high school

I had dinner with some gals from high school on Saturday night. It was interesting. There were 6 of us and we represented pretty much all the groups you find in those tough years: the jock, the pretty cool girl, the quiet one, the geek, the new student, and the minority.

We all saw each other a couple years ago at our reunion, but this was the first time we got to have an intimate conversation about our years when we spent ages 12-18 together every day.

The thing that amazed me the most was to hear about what other people were thinking and how wrong we were in our assumption that we were the only ones suffering.

We all come from different backgrounds and different levels of dysfunction. And don’t kid yerself, we ALL had dysfunction, just different kinds and severity. So here we all were, 12 years old, with all our baggage and insecurities that we acquired at home, and we are thrust into rooms with 20-30 others young people with their own cocktail of quirks, and we are expected to have fun. Really? Well, sure! It’s that what the adults tell us…’Enjoy school! It’s the best time of your life!’. Really?!? I remember thinking, ‘shit, if this is the best time of my life I’m soo not looking forward to what comes after school….eek’.

If we had mature coping skills and there was a manual on how to handle your teenage years, and how to navigate the sensitive mind fields like sex, self-esteem, periods, conflict, popularity, insecurity…. then I think we would have had a head start but good luck finding that. We were ill equipped! We walked into social and emotional situations that we were not schooled in. Parents seem to be a little more hands-on in their kids lives these days, but in the 80s, your parents patted you on the head and said, ‘have a great day at school’. You were on your own.

So, Saturday was a real eye-opener for all of us. Through talking about it, we all realized that we were each so busy trying to appear like we were fine and had everything under control that we didn’t even notice that everyone around us was going through the same thing. Hell!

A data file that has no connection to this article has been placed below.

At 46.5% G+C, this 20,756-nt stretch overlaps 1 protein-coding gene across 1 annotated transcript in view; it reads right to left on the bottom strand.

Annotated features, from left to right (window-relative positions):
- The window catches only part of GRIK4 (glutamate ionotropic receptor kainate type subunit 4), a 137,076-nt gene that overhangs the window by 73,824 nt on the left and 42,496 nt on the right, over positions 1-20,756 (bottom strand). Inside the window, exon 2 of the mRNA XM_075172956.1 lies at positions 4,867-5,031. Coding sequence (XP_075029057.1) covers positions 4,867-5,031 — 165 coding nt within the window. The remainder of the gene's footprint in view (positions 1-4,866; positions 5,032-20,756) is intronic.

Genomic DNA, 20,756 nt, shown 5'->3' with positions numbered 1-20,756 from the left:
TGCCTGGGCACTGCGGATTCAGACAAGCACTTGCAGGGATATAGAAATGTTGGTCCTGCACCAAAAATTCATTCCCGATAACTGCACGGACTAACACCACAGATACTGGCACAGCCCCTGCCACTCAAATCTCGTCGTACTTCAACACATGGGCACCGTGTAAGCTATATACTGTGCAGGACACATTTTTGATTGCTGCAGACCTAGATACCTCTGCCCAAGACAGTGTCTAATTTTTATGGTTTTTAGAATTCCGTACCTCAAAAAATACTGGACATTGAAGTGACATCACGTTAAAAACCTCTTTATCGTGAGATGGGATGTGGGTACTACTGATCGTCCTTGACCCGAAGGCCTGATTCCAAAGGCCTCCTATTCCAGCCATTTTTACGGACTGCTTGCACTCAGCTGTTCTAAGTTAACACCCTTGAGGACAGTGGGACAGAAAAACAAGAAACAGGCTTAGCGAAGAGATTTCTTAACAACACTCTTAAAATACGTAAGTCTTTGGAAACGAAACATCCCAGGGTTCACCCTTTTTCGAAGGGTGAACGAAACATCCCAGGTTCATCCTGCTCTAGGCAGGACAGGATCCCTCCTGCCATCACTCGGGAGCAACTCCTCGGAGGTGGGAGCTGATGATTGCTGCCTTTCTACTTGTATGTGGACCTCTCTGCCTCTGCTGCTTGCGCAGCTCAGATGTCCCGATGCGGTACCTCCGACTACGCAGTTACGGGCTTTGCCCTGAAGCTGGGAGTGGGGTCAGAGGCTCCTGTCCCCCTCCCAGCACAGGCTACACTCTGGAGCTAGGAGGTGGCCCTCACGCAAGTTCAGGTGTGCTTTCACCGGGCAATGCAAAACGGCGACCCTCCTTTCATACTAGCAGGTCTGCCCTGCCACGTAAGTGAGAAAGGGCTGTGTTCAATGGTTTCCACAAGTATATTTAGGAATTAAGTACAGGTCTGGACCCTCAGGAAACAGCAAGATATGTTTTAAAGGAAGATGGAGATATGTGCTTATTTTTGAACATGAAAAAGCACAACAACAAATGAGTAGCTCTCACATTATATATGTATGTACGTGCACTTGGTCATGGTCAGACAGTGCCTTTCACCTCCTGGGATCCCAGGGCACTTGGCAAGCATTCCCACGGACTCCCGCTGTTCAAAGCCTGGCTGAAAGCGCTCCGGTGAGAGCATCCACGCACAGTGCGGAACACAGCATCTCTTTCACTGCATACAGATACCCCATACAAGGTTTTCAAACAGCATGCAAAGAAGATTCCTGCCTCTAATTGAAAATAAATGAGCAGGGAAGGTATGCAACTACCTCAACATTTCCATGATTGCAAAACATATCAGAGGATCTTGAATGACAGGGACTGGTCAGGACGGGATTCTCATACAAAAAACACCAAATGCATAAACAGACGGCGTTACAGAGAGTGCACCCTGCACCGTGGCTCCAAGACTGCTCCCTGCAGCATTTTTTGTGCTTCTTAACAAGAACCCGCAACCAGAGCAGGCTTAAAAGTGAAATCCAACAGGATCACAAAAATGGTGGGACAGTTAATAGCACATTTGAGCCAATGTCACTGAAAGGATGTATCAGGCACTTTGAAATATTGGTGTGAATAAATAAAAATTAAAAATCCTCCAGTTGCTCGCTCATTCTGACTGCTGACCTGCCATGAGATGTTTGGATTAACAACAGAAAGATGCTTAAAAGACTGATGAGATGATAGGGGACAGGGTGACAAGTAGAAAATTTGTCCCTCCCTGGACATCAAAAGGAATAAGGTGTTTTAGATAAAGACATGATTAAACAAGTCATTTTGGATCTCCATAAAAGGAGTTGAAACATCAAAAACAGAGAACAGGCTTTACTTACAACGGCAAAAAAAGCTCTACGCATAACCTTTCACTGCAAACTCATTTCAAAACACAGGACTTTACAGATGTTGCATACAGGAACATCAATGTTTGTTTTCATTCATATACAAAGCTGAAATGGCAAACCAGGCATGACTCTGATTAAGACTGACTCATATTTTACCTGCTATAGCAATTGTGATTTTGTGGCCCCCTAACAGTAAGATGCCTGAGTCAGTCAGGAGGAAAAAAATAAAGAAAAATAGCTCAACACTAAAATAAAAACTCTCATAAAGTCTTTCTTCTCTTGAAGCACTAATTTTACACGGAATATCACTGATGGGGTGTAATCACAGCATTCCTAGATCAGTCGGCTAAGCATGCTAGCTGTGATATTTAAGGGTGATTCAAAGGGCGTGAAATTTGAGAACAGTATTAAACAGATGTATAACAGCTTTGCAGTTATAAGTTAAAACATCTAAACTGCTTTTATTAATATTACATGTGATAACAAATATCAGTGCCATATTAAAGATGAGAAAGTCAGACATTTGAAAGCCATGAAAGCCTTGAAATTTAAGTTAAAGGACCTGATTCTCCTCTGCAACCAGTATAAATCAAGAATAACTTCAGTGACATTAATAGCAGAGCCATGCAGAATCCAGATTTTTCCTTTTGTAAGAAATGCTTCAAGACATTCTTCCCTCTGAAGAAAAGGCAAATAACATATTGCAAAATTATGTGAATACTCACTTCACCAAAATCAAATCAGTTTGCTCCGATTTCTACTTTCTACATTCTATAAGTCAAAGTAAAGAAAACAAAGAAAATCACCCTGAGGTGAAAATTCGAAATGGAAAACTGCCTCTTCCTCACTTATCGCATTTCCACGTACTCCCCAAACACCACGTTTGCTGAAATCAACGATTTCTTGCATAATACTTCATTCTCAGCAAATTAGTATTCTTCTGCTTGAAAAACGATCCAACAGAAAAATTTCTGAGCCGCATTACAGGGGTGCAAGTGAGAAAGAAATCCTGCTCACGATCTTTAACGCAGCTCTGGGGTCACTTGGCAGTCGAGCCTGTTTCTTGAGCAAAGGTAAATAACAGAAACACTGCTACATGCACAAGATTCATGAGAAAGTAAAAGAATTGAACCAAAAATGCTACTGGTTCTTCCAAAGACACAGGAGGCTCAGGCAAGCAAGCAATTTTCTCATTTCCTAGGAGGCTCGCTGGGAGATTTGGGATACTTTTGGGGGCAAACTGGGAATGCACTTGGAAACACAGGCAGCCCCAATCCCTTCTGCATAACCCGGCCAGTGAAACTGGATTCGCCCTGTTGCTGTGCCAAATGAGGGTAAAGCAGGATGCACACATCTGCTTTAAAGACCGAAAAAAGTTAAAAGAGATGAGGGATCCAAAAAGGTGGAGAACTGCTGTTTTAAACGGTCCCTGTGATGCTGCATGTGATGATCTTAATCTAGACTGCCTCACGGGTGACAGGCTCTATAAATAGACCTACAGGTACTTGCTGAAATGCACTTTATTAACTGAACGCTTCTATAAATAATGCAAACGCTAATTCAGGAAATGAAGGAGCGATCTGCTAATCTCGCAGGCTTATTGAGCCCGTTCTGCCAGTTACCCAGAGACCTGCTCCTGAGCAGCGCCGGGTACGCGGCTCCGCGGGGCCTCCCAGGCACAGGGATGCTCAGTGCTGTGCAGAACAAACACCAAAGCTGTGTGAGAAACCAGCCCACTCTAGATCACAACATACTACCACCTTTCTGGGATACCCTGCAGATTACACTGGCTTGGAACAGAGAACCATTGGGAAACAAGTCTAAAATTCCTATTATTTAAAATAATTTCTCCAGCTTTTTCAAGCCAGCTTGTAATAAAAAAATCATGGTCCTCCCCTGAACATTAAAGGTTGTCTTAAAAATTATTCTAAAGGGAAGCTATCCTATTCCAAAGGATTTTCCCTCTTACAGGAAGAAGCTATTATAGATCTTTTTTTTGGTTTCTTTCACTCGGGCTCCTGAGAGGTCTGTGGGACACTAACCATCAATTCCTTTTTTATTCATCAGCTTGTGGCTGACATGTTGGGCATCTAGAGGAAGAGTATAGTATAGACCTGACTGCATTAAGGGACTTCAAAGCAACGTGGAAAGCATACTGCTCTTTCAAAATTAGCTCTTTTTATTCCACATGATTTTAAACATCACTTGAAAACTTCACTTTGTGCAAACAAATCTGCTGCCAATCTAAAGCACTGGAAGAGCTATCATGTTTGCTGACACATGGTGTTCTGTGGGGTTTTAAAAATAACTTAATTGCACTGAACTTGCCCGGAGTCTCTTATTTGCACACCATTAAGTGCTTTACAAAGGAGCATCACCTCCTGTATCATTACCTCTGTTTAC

Ie. I was always outgoing and loud and funny. They all thought that I was totally self-secure and problem free. But I used that laughter and joking to mask my fears that I wasn’t worthy, cool, or intelligent. The cool good looking girl was always well dressed and seemed to have it together. But she didn’t. She had shit going on at home, and was painfully shy. One gal had HUGE boobs and it stifled her ability to communicate with anyone, the intellectual gal wished to break out of her good girl image but didn’t have the guts and was rejected and ignored, the minority was dealing with racism and problems at home…I could go on.

I feel so sad for the wounded little souls we all were. Everyone so busy acting like they were some one other than who they were. Caring so much about what others thought of them that they lost their personal identity. Ugh. I wouldn’t go back to be that experience for anything.

As I walked home on Saturday night (we drank quite a bit so no driving for me), I realized how far I have come since then and I patted myself on the back. I have always marched to the beat of my own drum. When other kids were quiet and submissive, I was loud, outspoken, demanding,and wanted answers. I was never just ok with things the way they were simply because someone said so. I had to question. And I still do.

I haven’t changed that much. None of us have, but the difference is that we are ok with who were are now. I embrace my originality. I am still demanding, outgoing, and loud. But I embrace that now. I am who I am. I don’t apologize for who I am. This is me. Take it or leave it. We all seemed to have landed in the place of self acceptance and it feels great.